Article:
A few weeks ago I learned not all mother daughter pairs bond in Jazzercise class. Crazy, right?
My mom has been doing dance aerobics since I was born. I went to daycare at her class, and when I was an adolescent started attending classes with her. For those of you who are uninitiated in the practice of aerobics, nee Jazzercise, let me explain. A class full of women, mostly middle aged, in the suburbs, dancing to pop and country music. Generally.
As an awkward, chubby, generally angry and unsure 12 year old, you can only imagine what [trying to] grapevine next to my mother in front of the mothers of my friends was like. Usually I’d get so uncomfortable I’d stop class, just sit outside until she was done, where I would subsequently be yelled at for being uncomfortable.
In high school I discovered running, which acted as an unhealthy behavior for many years (running on 1000 calories a day, anyone?), but also gave me an idea of why people actually liked this exercise business. To this day, running and weight lifting are two of my favorite things. I even teach dance aerobics.
Now those who struggle with their weight, or those with negative body image, so basically all the women I’ve ever known, are constantly told to exercise. It’s a common shaming tactic to tell “overweight” folks that they just aren’t exercising enough. Calories in, calories out, amirite?! (hint: no). Health at Every Size, the movement promoting healthful behaviors regardless of appearance or body composition, encourages movement. Just moving your body is healthy. And it feels good. HAES keeps saying you should exercise because it feels good.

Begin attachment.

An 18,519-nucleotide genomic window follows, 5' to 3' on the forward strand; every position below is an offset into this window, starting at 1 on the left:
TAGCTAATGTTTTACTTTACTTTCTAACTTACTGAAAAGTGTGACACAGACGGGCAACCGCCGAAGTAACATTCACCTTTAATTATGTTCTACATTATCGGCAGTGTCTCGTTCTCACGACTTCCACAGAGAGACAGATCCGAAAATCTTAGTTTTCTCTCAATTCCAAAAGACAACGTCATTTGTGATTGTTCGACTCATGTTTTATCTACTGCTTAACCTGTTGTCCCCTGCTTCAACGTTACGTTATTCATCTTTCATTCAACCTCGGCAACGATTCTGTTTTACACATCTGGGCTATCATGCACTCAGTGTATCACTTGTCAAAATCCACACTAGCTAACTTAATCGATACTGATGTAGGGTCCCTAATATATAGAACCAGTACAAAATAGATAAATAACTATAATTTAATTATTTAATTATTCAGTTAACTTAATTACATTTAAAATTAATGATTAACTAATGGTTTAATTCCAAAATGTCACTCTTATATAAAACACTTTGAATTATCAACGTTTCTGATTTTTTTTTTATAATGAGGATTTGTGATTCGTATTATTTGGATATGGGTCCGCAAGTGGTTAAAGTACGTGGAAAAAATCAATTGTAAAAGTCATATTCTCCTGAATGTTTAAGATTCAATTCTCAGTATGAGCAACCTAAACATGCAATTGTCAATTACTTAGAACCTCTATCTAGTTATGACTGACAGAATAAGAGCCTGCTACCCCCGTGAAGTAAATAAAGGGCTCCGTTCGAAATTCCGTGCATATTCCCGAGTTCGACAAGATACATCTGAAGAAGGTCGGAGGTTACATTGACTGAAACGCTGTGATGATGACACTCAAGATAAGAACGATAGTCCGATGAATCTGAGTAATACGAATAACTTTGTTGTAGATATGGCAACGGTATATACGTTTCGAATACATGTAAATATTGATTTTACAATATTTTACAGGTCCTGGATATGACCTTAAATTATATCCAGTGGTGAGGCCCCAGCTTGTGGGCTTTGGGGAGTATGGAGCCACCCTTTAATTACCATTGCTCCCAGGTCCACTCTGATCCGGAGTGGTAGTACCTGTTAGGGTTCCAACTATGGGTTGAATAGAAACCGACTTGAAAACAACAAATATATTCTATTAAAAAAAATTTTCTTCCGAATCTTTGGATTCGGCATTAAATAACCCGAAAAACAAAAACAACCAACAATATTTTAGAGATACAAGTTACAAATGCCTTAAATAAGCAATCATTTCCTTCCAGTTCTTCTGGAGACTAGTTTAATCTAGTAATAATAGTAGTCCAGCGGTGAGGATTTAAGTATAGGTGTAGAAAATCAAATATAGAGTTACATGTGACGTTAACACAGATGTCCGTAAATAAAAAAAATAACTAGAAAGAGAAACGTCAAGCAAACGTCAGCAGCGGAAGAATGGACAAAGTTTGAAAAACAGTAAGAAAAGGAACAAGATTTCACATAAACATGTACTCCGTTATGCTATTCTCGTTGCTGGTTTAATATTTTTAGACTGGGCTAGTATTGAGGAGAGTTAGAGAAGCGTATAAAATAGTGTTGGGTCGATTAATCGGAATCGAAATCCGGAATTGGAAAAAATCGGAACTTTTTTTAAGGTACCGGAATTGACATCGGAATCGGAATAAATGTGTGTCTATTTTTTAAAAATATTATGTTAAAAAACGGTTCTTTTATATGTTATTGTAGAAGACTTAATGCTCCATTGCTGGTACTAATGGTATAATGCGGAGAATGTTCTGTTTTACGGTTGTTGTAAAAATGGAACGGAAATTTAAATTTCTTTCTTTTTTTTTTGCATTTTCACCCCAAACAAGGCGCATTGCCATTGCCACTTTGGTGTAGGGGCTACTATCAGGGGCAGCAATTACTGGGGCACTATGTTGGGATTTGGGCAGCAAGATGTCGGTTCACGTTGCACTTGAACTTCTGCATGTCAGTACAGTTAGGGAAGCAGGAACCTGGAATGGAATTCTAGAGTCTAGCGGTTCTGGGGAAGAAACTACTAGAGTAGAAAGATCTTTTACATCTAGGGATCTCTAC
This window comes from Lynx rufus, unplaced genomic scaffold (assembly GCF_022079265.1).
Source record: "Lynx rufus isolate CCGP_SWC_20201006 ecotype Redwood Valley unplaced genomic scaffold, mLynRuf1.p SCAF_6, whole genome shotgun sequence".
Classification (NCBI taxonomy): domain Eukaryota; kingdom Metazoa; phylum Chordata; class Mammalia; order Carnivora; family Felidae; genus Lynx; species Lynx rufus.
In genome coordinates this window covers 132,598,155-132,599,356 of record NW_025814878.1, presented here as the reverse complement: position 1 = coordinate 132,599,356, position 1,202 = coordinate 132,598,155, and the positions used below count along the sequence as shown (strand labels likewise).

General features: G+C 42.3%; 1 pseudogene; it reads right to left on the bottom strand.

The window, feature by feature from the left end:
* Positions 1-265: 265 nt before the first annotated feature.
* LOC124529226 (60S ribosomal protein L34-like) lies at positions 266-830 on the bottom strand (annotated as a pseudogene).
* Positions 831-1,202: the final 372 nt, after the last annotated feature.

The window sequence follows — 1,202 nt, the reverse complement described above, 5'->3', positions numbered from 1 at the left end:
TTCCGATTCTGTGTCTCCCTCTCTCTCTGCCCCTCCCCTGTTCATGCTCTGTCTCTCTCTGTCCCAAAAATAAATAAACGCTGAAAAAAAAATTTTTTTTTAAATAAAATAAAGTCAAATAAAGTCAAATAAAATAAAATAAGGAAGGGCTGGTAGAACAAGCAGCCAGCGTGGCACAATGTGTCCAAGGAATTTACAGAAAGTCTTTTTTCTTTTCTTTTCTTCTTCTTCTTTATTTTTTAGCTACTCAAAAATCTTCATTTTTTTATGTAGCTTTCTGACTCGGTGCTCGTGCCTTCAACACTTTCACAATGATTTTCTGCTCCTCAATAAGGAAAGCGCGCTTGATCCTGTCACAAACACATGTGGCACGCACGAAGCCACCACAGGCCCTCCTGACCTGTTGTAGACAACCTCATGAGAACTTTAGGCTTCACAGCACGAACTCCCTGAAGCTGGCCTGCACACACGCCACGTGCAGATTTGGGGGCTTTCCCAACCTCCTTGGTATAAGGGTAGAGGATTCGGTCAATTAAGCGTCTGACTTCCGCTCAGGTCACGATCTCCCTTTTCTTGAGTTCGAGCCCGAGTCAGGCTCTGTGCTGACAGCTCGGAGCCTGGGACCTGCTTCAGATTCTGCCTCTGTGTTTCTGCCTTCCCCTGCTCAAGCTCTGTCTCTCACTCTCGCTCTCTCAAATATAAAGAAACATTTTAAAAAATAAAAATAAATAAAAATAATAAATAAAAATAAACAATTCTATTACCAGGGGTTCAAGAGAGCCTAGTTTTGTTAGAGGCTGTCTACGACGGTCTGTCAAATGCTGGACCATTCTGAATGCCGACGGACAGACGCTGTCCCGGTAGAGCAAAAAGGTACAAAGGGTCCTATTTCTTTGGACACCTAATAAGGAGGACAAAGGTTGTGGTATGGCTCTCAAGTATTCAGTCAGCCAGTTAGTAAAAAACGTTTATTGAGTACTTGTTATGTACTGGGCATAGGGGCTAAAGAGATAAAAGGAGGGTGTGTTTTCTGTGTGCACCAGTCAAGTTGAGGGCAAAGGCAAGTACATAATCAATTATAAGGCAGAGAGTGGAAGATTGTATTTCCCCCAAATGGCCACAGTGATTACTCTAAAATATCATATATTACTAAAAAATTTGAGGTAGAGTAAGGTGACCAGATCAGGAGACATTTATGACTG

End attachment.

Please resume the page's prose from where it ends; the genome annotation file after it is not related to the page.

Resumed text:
To those of us who grew up with expectations of weight loss, exercise as a positive experience is really hard to grasp. Even now, after seven years of enjoying the movement I do, somewhere in my reptilian brain it’s still only for weight loss. How can you enjoy exercise for the health benefits or the fun of movement when you’ve been raised thinking of exercise as a weight loss tool only?
People with and without eating disorders use exercise as compensation (it’s been termed “exercise bulimia”). Have you ever run an extra mile to “make up for” something you ate that day? Ever skipped a meal because you didn’t work out hard enough?
Monday in Jazzercise class, there were about 30 women dancing along to Britney and Kesha and Pitbull. Most of them were sweating, but also smiling. Then the instructor announced a 20 week weight loss challenge. The class was silent until the end.